Anatomy and Physiology of Uterus

The female reproductive system consists of two essential parts: the uterus and the ovaries. The uterus is responsible for hosting the growing fetus, emission of vaginal and uterine secretions and permitting the male sperm to enter through the fallopian tubes (Female Infertility, 2009). The ovaries are in charge of producing female egg cells. The aim of this paper is to address the anatomical, physiological and chemical basis of the uterus in the lights of diverse and broad academic resources. Overview of the Uterus The uterus is situated deeply in the pelvic cavity between the bladder and the rectum.

Anatomically, the uterus is divided into four essential components: fundus, corpus, cervix and the internal orifice. The upper parts of the uterine tubes are open while the lower cavity is connected with the vagina (Marieb, 2000). The uterus can reinforce several portions of the body. It helps in separating and allowing the bladder to maintain its original position which located above the pubic bone. It is connected to large, complex structure of nerves, arteries and veins. Tissues known as ligaments are also interconnected with each other.

The uterus is crucial for regulating and controlling the blood supply for the period of sexual reaction. It is the essential requirement for uterine ejaculation to take place. The uterus acts as a gateway for the sperm in order to fertilize with the ova. The fetus also passes through its different stages while inside the uterus. The embryo continues to develop inside the womb till childbirth (Marieb, 2000). Anatomical barriers such as the pelvis are responsible for partially pushing the uterus inside the stomach because of its expansion throughout pregnancy.

Infertility can occur if the uterus or the fallopian tubes are damaged. This condition does not allow the sperm to enter inside the uterus (Female Infertility, 2009). The Structure and Function The uterus produces hormones and proteins which are produced because of the periodic hormonal changes occurring in the ovaries or the extended high levels of hormones in pregnancy. The changes which take place in hormones and in the lining of the uterus give rise to several prostaglandin hormones, cellular growth factors and other compounds.

The substances that are responsible for uterine contractions during the sexual climax are because of the uterus (Jelovsek, 2009). The uterus is composed of smooth muscle fibers called myometrium and it has three layers. These fibers are responsible for providing muscular support to the uterus. Uterine lining is situated inside the muscle. The myometrium is contracts the uterus during labor while the endometrium is responsible for preparing the embryo. Thus, the uterus is a highly active organ during pregnancy.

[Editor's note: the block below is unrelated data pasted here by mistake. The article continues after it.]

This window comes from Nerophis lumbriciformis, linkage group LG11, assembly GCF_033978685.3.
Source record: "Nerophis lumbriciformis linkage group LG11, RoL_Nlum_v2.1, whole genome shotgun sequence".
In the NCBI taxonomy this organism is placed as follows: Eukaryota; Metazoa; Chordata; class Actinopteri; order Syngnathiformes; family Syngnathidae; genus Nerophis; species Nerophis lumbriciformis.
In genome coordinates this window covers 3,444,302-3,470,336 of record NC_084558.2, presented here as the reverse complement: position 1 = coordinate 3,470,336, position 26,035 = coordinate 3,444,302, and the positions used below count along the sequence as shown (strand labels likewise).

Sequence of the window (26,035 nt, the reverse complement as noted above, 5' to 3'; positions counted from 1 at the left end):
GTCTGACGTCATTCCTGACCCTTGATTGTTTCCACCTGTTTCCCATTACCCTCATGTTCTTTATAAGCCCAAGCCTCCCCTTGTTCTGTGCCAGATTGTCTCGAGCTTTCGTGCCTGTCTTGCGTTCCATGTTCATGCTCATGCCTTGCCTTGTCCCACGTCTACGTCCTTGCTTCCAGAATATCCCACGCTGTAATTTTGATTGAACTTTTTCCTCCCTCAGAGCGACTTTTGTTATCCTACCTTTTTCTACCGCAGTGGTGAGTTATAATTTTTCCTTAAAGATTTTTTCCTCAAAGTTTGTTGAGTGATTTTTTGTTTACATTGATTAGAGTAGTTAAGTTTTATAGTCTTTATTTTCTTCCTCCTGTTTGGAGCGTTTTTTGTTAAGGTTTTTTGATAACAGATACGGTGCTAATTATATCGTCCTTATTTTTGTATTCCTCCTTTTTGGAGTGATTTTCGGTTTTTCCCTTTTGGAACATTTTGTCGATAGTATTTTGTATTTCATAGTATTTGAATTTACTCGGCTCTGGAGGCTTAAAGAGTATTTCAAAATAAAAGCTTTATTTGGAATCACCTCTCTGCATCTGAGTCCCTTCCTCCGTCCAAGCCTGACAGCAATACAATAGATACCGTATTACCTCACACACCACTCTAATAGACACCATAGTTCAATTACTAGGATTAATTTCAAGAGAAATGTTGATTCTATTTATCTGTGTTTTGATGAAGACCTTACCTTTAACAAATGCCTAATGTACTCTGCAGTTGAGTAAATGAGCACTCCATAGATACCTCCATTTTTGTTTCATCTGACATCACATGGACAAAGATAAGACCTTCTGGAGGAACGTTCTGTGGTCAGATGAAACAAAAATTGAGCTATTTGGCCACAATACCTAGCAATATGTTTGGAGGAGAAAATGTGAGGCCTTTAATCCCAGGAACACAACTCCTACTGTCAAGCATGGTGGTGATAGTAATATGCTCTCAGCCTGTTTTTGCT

During menstruation, the myometrium and the endometrium exhibit periodic formal changes in the structure and function. The menstrual cycle is significant for the uterus because the accumulation and acquisition of male sperm takes place (Female Infertility, 2009). The estrogen secreted by the ovaries causes the myometrium to contract sporadically (Marieb, 2000). Simultaneously, the uterine lining starts to proliferate and thicken which alters it shape into a hollow formation. Dilute liquid is secreted from the uterine lining which acts as an indication of hormone release.

Towards the mid-cycle, the uterus is in position to attach progesterone. Progesterone is the female reproductive hormone that plays a prominent role in the contraction and thickening of the uterus. It provides an importance source of nutrients to the uterus. Progesterone causes the cells of myometrium to thicken but decreases its excitability and its contractions. The uterus gets ready for implantation and the endomertium is fully supplied with blood. The uterus of a pregnant woman carries the fetus. It contains the amniotic fluid and the umbilical cord.

The amniotic fluid surrounds the fetus and allows it to move. The umbilical cord is responsible for providing nutrition to the baby and excreting waste products. The umbilical cord is connects the embryo to its mother through the placenta which is attached to the wall of the uterus (Marieb, 2000). During sexual response, the uterus experiences vascular congestion and rapid drainage of it after the orgasm. Small series of quick contractions in the uterine muscle, vagina and urethral muscles are also found. Research on Uterus

Studies have identified the first molecular step which allows a seven day embryo to attach to the uterus. According to the report, the findings can be beneficial in diagnosing and treating infertility and early miscarriage. The embryo travels along the uterine wall and attaches itself which is the first phase of implantation. Researchers concluded that molecules which surround the embryo’s surface intermingle with those molecules on the mother’s uterine wall to generate sticky environment (Nijhuis, 2002).